Why was Gardasil fast-tracked and introduced to the population if the research was incomplete?
  • Rat ovary cellular microscopy reports are not available even under a freedom of information request.
  • Hormonal contraception masks ovarian effects. Yet, the majority of women participating in safety studies were using hormonal contraception.
  • New medical conditions arising more than 7 months after the first vaccination, were not considered vaccine adverse events.
  • The ‘normal saline’ placebo used in very young teen safety studies contained polysorbate 80, a demonstrated ovarian toxin used in all doses injected into rats in a published study.
  • Parents are not informed that there are two potential plausible biological ways HPV4 vaccine could damage young ovaries, direct toxicological and auto-immune.
  • Parents’ right to informed consent on behalf of their children, is compromised by misinformation that there is no ‘plausible biological’ connection with future infertility.
  • Information brochures to parents to enable informed consent do not give incidence rates of more serious potential vaccine complications.
  • Parents are not informed that there is no research on ovary health and future egg-bearing capacity after vaccination.
  • Parents are not informed that HPV DNA (of the vaccine type) has been found at post-mortems in the cerebral vessels and hearts of two adolescents who became ill and deceased after vaccination.
  • Parents are not informed that all 16 vials of vaccine tested from 8 different countries contained HPV DNA.

Response to the fourth Brighton Collaboration (BC) journal club reviews on the article by Little DT and Ward HRG. Premature ovarian failure 3 years after menarche in a 16-year-old girl following human papillomavirus vaccination. BMJ Case Rep. 2012 Sep 30;2012

Time to Ask Questions?

By Dr. Deirdre Little

Attention has recently been drawn to the dangers that unvaccinated children face from preventable childhood diseases. In a world served by modern medicine we too easily forget the tragedies and grief once caused by polio, diphtheria and tetanus. The burden of disease and death in the case of these major childhood diseases, including whooping cough and haemophilus, vastly outweighs the incidence of adverse events arising from childhood vaccination. Lest we forget.

Complacency can be a prGardasiloblem. But now there is another.

It is concerning that some modern formulations, like the flu vaccine which caused seizures in infants, might cast a shadow over essential, more researched vaccines. Similarly, the release of the ‘fast-tracked’ human papillomavirus vaccine (to protect from four types of one sexually transmitted virus) into all our schools for all our daughters with short-circuited research – and untested effects on future fertility – should not diminish our respect for other vaccinations. Notifications coming in of young teenagers entering menopause after this vaccination do not establish cause and effect, but they do establish cause for concern.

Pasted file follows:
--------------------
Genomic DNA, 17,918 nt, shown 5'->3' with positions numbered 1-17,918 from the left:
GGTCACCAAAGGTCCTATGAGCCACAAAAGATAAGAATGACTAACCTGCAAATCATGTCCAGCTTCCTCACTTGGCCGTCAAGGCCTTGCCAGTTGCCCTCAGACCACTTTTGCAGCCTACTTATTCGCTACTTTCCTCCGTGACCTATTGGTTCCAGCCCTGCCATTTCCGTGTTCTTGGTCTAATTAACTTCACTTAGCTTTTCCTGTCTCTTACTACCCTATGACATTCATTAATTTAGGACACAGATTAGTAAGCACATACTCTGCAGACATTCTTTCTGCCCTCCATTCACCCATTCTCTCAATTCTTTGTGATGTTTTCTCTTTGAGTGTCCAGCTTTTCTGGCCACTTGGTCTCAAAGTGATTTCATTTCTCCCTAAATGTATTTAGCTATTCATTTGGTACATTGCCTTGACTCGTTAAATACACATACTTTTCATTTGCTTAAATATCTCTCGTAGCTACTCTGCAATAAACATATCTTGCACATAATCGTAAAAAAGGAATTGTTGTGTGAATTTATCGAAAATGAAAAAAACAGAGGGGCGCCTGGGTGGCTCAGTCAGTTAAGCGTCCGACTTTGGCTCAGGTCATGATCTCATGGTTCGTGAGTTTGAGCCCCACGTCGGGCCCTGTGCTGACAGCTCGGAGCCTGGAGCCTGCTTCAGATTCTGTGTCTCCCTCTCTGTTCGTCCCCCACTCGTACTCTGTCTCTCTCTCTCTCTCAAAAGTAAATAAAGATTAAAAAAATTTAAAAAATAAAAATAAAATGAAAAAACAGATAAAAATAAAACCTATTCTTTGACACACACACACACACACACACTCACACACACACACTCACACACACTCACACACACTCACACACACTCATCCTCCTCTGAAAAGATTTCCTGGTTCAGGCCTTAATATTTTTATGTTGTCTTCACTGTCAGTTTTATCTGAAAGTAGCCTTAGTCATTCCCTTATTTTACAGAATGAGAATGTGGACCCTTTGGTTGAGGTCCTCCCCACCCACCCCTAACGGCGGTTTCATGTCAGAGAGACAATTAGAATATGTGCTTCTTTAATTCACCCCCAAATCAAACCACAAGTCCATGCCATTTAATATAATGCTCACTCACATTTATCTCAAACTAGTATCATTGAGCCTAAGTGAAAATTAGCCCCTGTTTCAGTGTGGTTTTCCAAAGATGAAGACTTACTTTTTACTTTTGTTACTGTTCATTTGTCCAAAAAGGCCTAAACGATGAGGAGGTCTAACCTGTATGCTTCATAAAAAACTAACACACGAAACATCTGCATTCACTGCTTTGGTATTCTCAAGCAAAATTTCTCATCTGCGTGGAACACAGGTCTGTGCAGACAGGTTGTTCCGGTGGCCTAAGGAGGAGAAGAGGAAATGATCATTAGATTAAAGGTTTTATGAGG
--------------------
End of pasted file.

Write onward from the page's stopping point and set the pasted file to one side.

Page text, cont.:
The majority of young women in the safety trials of this vaccine against a sexually transmitted disease, were using hormonal contraception[1] during the trials. In very young teens, two trials were identified as ‘safety trials’ for licensing approval.

In one of these studies[2] more than half of the young girls (average age 12.6 years) were missing from completion of follow-up at 12 months after the first vaccination. Only 240 girls aged 10 to 15 years completed the 12 month follow-up.

In the other study[3] 492 girls were correctly vaccinated. The average age of girls in the study was 11.9 years. The placebo contained polysorbate 80[4], a known ovarian toxin[5] and other additives as well as normal saline, although referred to as a ‘normal saline’ placebo. Menstrual dysfunction reported in vaccination and placebo groups studied, was said to be comparable. Some might consider these studies were not rigorous enough to provide future ovarian safety conclusions and assurances. This problem is compounded by the lack of a microscopic evaluation (histology) of the cellular health of the rat ovary after vaccination[6].

Cycle abnormalities become invisible when girls are on the oral contraceptive pill, and unfortunately some young women are commenced on the ‘pill’ for abnormal ovary function without investigating its cause. The case report published in the British Medical Journal in 2012[7] concerned just such a young woman. Fortunately she had the good sense to ask for answers. She asked if her problem could be due to the genital wart vaccine. Unfortunately she had entered premature menopause. She was 16 years old.